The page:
3D Printing Offers Much Promise For Materials Scientists

Will the rise of 3D printing mark the dawn of a new "golden age for material scientists"?

During the 3D Printing USA Conference in Santa Clara, Calif., hosted by UK-based IDTechEx, it was proclaimed that thanks in part to 3D printing, this is the “golden age for material scientists.” This statement from John Hornick, partner of Finnegan, Henderson, Farabow, Garrett & Dunner, and intellectual property law firm that has a focus on 3D printing and additive manufacturing (AM).

 

He was not alone in those thoughts. Throughout the two-day 3D printing conference, much conversation centered around materials.

 

“We need materials optimized for additive manufacturing,” said Hemant Bheda, CEO and founder of Arevo Labs. “In absence of that, we have to take those current materials that are available and modify to make them suitable for additive manufacturing. That in combination with our process, goes hand in hand in getting the optimal performance out of material.”

 

Arevo Labs recently made headlines when it announced it’s offering AM service to make 3D-printed composite parts using PEEK and PAEK polymer-based formulations.

 

“High performance materials are required by industries such as aerospace and oil and gas,” he said. “There’s been a long dream of polymers replacing metal – and we are finally seeing the light at the end of the tunnel.”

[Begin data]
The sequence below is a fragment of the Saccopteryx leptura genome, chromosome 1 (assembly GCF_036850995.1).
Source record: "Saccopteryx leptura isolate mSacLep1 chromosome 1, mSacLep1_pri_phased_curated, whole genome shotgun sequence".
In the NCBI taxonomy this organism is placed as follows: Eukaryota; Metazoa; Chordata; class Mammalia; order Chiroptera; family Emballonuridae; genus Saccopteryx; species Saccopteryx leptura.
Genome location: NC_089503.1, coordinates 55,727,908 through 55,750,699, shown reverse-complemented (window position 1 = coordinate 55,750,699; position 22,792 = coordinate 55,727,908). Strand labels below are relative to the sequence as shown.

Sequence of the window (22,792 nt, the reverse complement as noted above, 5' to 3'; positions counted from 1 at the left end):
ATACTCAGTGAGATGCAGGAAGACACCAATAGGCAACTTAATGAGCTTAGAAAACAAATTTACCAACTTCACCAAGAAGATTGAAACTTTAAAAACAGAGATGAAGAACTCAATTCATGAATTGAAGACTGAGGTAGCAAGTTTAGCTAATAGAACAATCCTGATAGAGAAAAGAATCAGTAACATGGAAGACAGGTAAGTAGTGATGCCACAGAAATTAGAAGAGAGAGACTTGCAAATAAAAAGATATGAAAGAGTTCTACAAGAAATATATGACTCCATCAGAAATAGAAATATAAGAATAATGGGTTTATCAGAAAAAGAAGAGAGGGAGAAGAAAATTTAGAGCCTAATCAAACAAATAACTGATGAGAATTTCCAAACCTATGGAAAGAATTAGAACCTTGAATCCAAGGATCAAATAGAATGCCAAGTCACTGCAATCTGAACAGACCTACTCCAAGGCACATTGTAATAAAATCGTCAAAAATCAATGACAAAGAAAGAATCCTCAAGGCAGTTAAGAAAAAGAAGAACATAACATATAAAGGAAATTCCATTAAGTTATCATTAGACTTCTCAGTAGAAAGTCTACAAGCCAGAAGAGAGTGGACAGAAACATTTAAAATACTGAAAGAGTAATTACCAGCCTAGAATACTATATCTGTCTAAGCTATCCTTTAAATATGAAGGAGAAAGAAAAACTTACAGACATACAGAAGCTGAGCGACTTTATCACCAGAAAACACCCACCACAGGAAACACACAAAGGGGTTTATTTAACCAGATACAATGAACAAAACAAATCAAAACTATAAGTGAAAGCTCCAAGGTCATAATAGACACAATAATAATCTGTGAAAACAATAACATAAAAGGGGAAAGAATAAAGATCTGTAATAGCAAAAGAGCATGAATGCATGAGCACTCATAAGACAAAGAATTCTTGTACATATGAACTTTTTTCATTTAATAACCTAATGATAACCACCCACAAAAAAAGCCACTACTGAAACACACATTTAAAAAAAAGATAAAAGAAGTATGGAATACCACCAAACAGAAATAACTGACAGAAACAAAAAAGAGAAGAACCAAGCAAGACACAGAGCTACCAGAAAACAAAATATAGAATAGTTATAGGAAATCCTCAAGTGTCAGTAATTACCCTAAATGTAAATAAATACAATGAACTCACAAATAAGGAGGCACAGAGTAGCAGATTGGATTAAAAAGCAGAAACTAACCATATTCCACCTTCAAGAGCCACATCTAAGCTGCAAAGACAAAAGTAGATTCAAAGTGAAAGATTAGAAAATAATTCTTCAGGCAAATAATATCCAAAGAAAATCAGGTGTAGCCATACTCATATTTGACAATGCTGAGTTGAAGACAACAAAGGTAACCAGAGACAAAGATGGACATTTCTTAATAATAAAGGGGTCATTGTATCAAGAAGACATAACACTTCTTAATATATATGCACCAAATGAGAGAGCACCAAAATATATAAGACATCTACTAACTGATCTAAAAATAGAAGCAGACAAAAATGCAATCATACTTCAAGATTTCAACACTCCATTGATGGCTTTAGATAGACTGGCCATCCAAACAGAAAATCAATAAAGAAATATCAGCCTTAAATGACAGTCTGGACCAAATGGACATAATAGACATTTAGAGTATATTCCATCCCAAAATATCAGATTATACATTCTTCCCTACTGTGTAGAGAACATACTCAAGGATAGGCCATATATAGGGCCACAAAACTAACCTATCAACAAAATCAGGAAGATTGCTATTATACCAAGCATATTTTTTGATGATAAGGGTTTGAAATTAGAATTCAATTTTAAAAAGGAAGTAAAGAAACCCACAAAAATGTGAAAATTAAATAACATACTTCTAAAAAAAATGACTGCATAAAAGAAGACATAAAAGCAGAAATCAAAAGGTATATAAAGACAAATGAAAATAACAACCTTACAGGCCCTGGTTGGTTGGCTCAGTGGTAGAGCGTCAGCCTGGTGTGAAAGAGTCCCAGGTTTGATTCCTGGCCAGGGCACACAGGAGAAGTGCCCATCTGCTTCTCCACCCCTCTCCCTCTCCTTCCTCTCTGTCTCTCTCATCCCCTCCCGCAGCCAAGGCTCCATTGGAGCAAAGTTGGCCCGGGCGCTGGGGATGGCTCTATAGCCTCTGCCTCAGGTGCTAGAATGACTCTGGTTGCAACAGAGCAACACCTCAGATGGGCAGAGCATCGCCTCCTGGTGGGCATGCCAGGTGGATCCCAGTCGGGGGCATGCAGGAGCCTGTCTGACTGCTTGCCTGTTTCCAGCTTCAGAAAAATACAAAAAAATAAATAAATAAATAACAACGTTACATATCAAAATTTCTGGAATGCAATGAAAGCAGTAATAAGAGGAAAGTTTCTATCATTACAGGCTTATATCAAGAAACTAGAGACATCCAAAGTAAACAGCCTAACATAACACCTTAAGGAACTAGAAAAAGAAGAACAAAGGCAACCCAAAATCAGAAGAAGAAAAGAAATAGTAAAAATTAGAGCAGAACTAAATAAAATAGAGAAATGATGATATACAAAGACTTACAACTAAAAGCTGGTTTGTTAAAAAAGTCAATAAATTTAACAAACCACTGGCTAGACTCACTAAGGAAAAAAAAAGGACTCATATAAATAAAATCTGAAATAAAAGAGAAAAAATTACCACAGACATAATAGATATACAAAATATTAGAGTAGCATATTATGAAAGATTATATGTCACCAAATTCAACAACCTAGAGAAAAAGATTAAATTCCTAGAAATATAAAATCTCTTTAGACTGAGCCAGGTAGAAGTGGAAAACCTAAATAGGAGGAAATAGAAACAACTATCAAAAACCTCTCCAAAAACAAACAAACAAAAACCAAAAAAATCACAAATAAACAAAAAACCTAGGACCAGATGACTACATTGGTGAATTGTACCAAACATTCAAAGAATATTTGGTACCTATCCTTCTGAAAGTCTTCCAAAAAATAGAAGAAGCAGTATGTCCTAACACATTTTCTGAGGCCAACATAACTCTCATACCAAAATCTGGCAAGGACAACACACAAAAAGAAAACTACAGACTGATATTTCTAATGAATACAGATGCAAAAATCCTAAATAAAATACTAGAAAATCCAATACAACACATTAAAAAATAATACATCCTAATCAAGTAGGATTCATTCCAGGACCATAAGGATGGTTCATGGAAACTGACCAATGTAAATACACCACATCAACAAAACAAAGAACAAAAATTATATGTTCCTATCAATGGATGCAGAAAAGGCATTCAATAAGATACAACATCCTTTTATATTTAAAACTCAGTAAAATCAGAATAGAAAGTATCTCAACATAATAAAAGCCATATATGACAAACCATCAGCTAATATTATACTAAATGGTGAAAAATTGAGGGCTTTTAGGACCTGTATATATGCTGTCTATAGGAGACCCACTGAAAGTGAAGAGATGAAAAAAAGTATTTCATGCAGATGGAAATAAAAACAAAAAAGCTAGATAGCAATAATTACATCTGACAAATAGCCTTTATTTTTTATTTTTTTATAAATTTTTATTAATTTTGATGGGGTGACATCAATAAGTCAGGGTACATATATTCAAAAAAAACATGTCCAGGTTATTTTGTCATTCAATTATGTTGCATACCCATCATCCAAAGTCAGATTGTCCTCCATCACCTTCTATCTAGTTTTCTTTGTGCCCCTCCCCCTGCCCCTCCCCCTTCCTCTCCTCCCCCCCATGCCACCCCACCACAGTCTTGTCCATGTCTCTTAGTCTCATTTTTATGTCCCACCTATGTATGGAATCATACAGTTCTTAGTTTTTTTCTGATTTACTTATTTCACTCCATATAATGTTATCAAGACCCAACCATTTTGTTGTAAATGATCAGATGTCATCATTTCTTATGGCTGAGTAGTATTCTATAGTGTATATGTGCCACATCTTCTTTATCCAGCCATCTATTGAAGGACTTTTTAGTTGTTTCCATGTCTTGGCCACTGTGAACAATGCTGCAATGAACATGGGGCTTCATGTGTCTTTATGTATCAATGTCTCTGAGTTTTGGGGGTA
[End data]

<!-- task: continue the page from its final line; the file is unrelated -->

While 3D printing is a “powerful” industry, Kenneth Church, president and CEO, of nScrypt Inc., a manufacturer of micro-dispensing and 3D printing systems, says it’s not complete as there are still both material limitations and compatibility issues. This is why diverse materials are crucial, he said.

 

Stratasys, which offers a range of additive manufacturing materials, gave an overview of some of its materials as well as a look into what’s on the horizon as far as R&D. The company recently announced that it now offers ULTEM 1010 high performance FDM thermoplastic for the Fortus 400mc and 450mc 3D production Systems. The material had been previously available for the Fortus 900mc 3D Production System.

 

Ken Burns, materials business manager with Stratasys, said that in regards to the thermoplastic landscape, the company’s goal is to start using lower cost materials, however, not as “low cost” as HDPE. The company is also interested in the “high range,” including thermoplastic composite film.

 

Some other key takeaways:

 

—About 35% of engineering job postings today require 3D printing skills. (NinjaTek)

 

—Lightweighting‪ is a growing area in 3D printing (IDTechEx)

 

—The global 3D printing market is estimated to reach at least $7 billion by 2025. While traditional applications such as prototyping continue to grow, it will be augmented with a variety of new applications. (IDTechEx)

 

‪—nScrypt, however, believes ‪3d printing will be a $20 billion industry.

 

Pictured: A part printed from Stratasys's Ultem 1010

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